Living in tents and dependent on food aid, the survivors of Pakistan's devastating October earthquake are battling a harsh winter. WFP spokesperson Caroline Chaumont reports.
Hundreds of people flock down the mountain on a chilly morning to the village of Dewlian to get monthly food rations.
For some of them the journey takes more than three hours.
I don’t know how we would survive without the food we get for free
Akbar, earthquake survivor
The WFP MI8 helicopter has just delivered two tonnes of wheat flour. In the warehouse there are tonnes of food neatly piled, ready to be distributed.
It's distribution day in a tiny village on the edge of a mountain in the Neelum valley, one of the areas devastated by the earthquake that hit Pakistan last October.
Men queue quietly waiting for the wheat flour, pulses, oil and salt they need to make it through the winter.
Each family gets nearly 100 kilograms of these basic foods per month, plus dates and high energy biscuits.
The ones who have already received their rations bind the precious goods with ropes and strings.
They load themselves with 50 kilograms of food each and set off up the steep road back to their remote houses.
They used to come down the mountain by car or truck, but the earthquake triggered massive landslides that cut off the road turning the trip up and down the rugged hills into an arduous and dangerous trek.
Protecting the children
Akbar comes down to get food for his 11 children. He now looks after them alone after the earthquake killed his wife.
“I don’t know how we would survive without the food we get for free,” says Akbar.
The food is enough, he adds, but he needs more corrugated iron, blankets and warm clothing to protect his family from the cold.
His 12-year-old daughter Sakia is with him, carrying her two-year-old sister to the closest medical centre. The toddler is sick and suffers from chest pain.
Fighting to survive
Like Akbar and his children, hundreds of thousands of people are battling to survive the freezing winter in Pakistan-administered Kashmir and the Pakistan North West Frontier Province.
The 8th October earthquake left 73,000 people dead and 3.5 million people homeless.
Since then, many have lived in tents next to their destroyed homes, enduring nights of in freezing temperatures.
Since the beginning of January, two snow storms have battered the area and heavy rain has made conditions even worse. Life has become extremely difficult.
“We are facing so many problems. The children are sick and we don’t have enough warm clothes,” says 35-year-old Sajilla holding her ill child in her arms.
During the last storm, some tents collapsed under the weight of the snow, while others were washed away by the heavy rain.
Record helicopter fleet
WFP is striving to provide food assistance to one million people throughout the winter.
In some places, WFP has pre-positioned enough food to sustain people for up to two months, anticipating the difficulty accessing some areas during the winter.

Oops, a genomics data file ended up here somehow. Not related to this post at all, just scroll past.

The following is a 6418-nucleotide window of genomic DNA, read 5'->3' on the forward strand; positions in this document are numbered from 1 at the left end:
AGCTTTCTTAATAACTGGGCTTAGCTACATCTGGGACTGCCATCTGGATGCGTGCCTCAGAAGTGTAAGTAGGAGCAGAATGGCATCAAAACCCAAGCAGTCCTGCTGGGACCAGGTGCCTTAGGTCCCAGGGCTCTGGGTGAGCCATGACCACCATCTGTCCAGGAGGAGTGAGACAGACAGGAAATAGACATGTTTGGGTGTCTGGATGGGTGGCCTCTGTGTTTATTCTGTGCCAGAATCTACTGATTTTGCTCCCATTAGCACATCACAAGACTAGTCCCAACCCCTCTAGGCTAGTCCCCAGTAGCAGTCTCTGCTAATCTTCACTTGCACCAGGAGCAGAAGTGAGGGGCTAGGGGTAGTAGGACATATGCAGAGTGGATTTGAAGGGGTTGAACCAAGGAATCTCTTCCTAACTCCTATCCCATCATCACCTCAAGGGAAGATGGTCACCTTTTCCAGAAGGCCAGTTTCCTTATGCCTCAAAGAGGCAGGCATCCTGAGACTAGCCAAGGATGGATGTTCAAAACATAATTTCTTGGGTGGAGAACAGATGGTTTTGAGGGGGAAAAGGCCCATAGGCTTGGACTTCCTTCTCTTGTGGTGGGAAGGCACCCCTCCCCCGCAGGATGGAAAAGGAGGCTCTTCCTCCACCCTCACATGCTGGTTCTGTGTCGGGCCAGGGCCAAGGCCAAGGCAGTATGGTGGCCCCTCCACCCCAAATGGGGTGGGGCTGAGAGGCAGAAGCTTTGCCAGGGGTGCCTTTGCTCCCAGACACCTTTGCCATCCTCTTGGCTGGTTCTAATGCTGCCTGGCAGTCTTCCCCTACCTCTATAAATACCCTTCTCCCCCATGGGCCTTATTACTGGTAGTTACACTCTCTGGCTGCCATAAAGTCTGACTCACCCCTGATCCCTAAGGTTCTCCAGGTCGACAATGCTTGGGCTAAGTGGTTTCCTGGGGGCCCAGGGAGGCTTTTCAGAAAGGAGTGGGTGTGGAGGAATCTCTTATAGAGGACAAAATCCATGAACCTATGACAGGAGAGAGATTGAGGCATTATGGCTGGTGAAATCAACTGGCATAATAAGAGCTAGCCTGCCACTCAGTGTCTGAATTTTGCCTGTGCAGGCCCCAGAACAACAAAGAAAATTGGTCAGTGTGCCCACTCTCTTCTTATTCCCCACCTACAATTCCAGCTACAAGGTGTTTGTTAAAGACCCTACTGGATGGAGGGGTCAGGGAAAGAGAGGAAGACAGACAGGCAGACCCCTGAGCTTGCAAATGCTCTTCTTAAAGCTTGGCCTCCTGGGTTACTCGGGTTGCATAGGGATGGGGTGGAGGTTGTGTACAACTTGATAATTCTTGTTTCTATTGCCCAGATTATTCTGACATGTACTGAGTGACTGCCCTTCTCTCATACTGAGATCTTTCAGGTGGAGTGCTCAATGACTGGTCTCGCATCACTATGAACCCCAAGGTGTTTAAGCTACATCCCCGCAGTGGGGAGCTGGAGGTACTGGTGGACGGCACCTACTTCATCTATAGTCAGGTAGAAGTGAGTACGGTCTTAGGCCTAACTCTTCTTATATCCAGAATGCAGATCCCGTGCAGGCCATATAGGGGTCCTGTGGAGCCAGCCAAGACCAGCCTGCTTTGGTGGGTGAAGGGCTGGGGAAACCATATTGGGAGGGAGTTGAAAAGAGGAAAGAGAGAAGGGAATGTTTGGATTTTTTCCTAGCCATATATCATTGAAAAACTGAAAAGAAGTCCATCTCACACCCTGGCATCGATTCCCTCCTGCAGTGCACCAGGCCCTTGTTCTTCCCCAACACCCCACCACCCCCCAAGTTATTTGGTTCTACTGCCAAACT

To deliver the food in remote and high altitude villages, WFP and the UN Humanitarian Air Service operate a 26 helicopter fleet, the biggest in WFP’s history.
A normal life
The people affected are battling to make it through the winter but they are also worried about how they will resume a normal life.
We are facing so many problems. The children are sick and we don’t have enough warm clothes
Sajilla, earthquake survivor
“In March or April we hope to start working in the fields but the harvest is not until September," says Mir Muhammad Nazir chairman of the Union Council of Bheri, another high altitude village in the Neelum valley.
"If the food assistance stops coming, that will be a big problem for us,” he says.
The situation is difficult for many families who lost their last crop under the rubble and must survive until the next harvest in the autumn.
“I have some maize left, but my grinder has been damaged by the earthquake so I cannot use it and there is no electricity anyway,” says an old man in Dewlian.
Many lost not only loved ones but also their houses, goods and livelihoods as shops were destroyed, tools and machines were crushed under the rubble.
“We used to sell apples and nuts in Muzaffarabad but because the road has been closed by landslides, we cannot go anymore,” says Naziz.
Every day brings new landslides, cutting off vital roads which are essential if the area is to resume normal economic activity and begin the reconstruction process.
“The need for and duration of assistance could be greater and longer than originally anticipated," says Michael Jones, WFP Pakistan Country Director.
"Helicopter operations should be maintained to supply tools, equipment, chemical fertilizers, seeds and food," he says.